Sadly, then, it’s been pensioned off, at least for now, though I suspect as I get older and more infirm, it’ll be of more use than it currently is. In the meantime, I’ll stick to crutches and retreat to my wheelchair on bad days.

So, farewell then, Woolies…

Back when dinosaurs walked the earth, shoplifting Airfix kits, not to mention paints and glue (though, perversely, we chose to use the glue to assemble the kits), was very much a rite of passage in my youth. And therein, I think, lies at least part of Woolies problem. They were a haven for shoplifters 50 years ago and, because their stores (if my Local Woolies is typical), are such a shambles, they probably still are.

Add to the mix bone idle staff (again, in my local store, I’m not generalising), who would rather gossip than attend to the customers, and took an age for even the simplest transaction, in a store with a severe identity crisis – their stock was far too diversified, there was no focus – and the mostly small number of customers, and I’m surprised they lasted this long.

Yes, they were cheap, and quality was often excellent, with mainstream branded goods sold at absurd prices (I once bought a Tefal Thermo-spot frypan for under a fiver , which was ludicrous), but I was always left with the impression that even the management had no idea what things were actually worth, and pretty much made up prices on the fly. I once took an unpriced item (a rather nice 10′ beach rod – yes, they used to sell fishing tackle), to the checkout, but no-one had any idea what it should cost, so they just picked £6 out of thin air – even in the seventies, for what was a decent quality rod that turned out to be a real pleasure to use for many years, that was absurdly low.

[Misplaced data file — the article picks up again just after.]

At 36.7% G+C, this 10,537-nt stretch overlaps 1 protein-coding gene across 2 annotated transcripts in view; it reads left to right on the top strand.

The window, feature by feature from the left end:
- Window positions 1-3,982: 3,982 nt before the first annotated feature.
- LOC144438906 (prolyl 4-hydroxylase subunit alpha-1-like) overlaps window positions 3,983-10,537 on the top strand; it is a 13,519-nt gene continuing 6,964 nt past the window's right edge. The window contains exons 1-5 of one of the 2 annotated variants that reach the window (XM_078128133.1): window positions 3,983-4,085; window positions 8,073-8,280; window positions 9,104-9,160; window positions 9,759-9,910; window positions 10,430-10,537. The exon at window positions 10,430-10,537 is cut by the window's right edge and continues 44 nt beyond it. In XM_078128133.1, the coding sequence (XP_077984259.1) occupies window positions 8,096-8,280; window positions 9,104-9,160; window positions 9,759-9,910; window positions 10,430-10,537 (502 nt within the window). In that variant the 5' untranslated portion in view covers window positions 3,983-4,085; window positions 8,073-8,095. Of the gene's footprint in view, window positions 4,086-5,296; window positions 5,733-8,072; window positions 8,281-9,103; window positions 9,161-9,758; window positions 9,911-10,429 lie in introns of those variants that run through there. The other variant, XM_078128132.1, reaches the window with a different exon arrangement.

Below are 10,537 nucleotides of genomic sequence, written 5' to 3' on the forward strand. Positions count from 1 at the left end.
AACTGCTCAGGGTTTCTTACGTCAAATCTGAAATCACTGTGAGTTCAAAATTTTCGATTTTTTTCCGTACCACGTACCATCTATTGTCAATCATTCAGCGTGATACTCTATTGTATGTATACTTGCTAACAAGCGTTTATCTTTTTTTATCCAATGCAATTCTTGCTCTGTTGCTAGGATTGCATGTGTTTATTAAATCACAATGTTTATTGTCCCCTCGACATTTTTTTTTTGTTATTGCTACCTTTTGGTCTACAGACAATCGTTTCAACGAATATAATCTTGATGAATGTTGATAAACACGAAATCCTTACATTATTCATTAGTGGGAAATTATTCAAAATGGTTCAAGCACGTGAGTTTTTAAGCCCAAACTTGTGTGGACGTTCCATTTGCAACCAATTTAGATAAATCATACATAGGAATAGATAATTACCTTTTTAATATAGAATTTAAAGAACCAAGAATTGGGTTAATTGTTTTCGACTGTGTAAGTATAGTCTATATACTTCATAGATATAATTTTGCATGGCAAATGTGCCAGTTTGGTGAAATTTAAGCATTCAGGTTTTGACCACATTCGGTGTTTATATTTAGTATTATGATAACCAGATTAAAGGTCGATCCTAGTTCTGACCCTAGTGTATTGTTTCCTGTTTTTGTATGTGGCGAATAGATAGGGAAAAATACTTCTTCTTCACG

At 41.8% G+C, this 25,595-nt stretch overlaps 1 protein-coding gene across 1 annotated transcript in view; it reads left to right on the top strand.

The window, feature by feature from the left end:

A bit off-topic, but PC World are feeling the pinch badly, too – hardly surprising, as pretty much everything they sell is cheaper elsewhere online (even their online store is overpriced).

The Web was, I suspect, just another factor, perhaps a major one, in the downfall of Woolies.

It’s tragic for the staff, but I think Woolies, as a concept, really has had its day – from what I’ve seen, people would much rather buy crap from a pound shop, than pay a little more for better quality from Woolies (assuming they could find what they wanted in the maze of a store). I suspect that if they’d positioned themselves just lightly higher in the market-place they may have done better – the demand for pick & mix, dirt-cheap garden hoses and hideously-coloured, moulded-plastic suitcases, isn’t limitless.